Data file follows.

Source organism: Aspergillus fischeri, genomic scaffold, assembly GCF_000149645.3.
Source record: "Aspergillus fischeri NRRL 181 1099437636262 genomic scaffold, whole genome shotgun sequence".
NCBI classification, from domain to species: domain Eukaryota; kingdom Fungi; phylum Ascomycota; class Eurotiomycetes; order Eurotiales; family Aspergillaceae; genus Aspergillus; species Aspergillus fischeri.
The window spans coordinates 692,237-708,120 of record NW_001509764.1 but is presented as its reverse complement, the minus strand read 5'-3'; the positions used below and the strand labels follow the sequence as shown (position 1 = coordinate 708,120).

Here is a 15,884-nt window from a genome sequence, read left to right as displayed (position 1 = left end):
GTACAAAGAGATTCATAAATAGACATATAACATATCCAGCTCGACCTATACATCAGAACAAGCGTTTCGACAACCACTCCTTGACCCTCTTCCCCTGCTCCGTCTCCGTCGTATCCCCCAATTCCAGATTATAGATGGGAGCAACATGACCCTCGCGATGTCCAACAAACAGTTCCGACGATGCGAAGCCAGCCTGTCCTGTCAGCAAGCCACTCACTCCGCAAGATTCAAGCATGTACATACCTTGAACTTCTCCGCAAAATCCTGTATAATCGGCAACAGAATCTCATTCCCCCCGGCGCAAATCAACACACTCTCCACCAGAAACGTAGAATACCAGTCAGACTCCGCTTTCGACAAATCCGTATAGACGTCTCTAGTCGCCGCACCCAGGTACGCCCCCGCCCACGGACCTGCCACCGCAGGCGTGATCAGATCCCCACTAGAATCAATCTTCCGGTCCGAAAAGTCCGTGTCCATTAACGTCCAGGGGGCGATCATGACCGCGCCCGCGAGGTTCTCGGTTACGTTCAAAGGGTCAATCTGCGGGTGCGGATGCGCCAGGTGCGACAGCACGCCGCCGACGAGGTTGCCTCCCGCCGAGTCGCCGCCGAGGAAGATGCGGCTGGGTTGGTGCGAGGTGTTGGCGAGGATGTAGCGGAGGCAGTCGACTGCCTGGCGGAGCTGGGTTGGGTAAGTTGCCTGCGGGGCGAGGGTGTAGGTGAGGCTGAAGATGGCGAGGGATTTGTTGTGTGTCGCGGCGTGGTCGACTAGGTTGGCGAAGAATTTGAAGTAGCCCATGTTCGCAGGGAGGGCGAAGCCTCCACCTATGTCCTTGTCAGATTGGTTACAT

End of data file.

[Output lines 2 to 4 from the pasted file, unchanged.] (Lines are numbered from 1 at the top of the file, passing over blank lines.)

Source record: "Aspergillus fischeri NRRL 181 1099437636262 genomic scaffold, whole genome shotgun sequence".
NCBI classification, from domain to species: domain Eukaryota; kingdom Fungi; phylum Ascomycota; class Eurotiomycetes; order Eurotiales; family Aspergillaceae; genus Aspergillus; species Aspergillus fischeri.
The window spans coordinates 692,237-708,120 of record NW_001509764.1 but is presented as its reverse complement, the minus strand read 5'-3'; the positions used below and the strand labels follow the sequence as shown (position 1 = coordinate 708,120).